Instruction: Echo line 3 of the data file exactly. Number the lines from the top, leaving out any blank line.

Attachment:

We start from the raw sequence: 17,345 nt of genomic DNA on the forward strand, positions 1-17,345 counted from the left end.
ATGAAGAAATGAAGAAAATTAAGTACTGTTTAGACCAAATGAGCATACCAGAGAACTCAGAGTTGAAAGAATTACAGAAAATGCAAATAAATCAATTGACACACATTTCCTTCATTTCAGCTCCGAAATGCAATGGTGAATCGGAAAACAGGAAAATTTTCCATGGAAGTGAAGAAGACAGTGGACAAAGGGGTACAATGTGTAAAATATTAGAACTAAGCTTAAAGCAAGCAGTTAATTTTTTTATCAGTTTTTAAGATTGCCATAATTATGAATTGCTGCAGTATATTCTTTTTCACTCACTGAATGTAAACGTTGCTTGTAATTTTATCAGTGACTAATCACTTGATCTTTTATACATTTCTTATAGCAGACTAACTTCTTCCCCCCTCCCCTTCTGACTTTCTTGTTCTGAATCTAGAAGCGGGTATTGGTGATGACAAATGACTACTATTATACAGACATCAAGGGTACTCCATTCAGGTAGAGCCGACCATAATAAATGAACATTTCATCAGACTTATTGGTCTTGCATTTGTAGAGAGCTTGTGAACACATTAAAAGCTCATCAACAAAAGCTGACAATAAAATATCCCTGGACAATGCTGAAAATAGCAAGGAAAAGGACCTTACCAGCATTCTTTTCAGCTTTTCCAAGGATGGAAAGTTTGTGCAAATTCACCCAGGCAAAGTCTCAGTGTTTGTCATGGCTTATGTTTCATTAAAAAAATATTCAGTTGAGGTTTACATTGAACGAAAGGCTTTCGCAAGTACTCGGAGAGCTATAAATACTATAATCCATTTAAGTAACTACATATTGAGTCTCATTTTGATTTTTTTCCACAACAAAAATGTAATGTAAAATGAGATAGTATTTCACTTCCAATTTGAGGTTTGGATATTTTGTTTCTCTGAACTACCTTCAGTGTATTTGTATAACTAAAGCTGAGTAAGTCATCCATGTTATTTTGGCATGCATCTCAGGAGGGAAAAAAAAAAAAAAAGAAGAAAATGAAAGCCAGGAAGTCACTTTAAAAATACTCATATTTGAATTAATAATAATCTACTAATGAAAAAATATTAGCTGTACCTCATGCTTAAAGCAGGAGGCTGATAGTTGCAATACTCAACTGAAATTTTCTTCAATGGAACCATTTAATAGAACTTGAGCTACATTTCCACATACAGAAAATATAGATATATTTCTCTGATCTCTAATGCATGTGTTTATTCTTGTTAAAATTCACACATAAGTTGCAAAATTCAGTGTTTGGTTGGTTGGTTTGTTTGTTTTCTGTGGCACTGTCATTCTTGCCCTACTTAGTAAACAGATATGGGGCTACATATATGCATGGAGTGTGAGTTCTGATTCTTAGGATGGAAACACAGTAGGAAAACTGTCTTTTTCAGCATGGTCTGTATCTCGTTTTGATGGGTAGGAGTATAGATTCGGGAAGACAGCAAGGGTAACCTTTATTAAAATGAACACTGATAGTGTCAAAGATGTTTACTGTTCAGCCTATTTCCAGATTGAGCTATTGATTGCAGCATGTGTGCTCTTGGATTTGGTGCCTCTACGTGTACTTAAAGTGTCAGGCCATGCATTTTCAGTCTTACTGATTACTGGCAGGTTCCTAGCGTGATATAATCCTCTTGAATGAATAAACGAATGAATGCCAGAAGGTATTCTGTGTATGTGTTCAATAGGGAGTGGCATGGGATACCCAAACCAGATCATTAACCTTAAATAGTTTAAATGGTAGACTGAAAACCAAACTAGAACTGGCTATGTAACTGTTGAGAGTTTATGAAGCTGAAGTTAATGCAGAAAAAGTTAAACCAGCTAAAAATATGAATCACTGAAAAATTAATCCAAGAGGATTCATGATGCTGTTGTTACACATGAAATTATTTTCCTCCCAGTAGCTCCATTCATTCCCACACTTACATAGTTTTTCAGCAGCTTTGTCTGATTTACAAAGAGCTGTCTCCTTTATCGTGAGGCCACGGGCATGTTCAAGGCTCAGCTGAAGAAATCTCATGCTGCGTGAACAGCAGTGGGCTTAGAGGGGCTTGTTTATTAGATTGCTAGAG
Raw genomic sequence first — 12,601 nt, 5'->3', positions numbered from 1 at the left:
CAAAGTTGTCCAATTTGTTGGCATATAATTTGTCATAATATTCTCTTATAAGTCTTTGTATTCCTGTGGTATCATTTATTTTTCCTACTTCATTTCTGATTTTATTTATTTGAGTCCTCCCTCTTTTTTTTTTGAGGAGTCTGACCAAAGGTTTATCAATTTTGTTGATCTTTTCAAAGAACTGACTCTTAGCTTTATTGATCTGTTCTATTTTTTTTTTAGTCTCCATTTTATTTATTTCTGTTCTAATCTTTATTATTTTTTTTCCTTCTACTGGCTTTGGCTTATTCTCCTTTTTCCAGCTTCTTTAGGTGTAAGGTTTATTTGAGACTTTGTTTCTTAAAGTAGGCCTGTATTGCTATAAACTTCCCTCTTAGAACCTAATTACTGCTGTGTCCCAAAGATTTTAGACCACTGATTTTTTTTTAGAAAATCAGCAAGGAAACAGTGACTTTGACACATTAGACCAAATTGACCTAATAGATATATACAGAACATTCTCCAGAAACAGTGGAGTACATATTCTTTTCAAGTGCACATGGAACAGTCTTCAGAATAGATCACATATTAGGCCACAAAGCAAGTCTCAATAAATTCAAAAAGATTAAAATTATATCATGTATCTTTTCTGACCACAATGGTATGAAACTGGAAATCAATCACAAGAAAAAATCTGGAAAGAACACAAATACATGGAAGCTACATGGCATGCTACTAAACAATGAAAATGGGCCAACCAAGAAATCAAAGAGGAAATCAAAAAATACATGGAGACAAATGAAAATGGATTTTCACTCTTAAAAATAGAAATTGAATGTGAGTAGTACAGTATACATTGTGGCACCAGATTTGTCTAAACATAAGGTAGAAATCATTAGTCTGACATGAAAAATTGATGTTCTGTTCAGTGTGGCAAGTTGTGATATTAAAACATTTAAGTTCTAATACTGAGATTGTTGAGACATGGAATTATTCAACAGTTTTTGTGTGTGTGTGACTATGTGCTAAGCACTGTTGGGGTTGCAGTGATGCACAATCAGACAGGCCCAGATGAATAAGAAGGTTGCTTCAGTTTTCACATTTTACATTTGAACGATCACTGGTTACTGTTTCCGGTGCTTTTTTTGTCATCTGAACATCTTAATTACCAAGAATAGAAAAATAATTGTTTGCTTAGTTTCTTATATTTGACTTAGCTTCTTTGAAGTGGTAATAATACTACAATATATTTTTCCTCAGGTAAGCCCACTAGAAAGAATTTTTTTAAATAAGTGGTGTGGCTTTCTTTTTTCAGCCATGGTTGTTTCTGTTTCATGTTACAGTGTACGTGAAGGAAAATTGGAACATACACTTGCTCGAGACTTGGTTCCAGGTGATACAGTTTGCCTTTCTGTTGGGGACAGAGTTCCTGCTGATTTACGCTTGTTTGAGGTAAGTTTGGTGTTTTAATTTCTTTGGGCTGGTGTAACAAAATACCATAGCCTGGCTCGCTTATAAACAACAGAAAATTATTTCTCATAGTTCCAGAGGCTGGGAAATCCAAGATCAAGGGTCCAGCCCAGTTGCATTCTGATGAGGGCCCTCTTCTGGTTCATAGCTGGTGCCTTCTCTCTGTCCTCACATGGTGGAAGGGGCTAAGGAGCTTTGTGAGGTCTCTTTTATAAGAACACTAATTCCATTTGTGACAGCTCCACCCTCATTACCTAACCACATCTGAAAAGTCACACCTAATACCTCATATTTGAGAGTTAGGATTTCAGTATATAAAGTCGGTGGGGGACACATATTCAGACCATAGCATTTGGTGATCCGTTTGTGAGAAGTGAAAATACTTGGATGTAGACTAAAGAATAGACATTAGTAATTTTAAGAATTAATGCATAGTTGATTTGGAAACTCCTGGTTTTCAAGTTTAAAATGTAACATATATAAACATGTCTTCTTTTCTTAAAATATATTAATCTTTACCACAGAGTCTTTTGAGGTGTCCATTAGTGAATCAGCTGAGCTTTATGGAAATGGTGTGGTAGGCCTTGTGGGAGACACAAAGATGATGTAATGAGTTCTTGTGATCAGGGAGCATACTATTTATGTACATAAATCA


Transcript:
Raw genomic sequence first — 12,601 nt, 5'->3', positions numbered from 1 at the left: